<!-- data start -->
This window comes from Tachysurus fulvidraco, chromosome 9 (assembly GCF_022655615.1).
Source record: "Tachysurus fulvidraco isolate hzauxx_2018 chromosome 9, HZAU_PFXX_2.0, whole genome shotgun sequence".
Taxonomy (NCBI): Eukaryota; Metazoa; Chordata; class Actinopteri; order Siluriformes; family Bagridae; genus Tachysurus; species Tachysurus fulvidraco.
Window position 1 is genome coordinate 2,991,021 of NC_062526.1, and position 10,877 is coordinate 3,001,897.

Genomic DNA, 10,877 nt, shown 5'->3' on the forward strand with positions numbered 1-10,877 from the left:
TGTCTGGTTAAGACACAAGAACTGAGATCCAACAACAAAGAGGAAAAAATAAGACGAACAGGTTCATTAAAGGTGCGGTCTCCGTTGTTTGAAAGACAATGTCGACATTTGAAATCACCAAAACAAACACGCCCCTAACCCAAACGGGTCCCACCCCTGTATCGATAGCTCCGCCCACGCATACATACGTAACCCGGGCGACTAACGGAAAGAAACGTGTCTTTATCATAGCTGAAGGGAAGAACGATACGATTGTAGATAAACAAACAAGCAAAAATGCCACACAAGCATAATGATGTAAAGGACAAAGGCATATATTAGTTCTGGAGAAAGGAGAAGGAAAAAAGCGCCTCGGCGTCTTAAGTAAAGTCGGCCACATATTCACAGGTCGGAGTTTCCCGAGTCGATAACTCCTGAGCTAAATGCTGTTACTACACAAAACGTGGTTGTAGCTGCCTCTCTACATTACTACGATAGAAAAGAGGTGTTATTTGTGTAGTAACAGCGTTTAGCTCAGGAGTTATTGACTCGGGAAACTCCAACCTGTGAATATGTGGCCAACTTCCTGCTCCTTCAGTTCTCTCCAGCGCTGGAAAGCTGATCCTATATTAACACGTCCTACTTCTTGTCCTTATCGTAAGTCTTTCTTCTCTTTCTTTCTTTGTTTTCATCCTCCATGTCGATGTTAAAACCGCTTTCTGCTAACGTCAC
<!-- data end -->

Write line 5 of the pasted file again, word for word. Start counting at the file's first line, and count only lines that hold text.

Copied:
Genomic DNA, 10,877 nt, shown 5'->3' on the forward strand with positions numbered 1-10,877 from the left: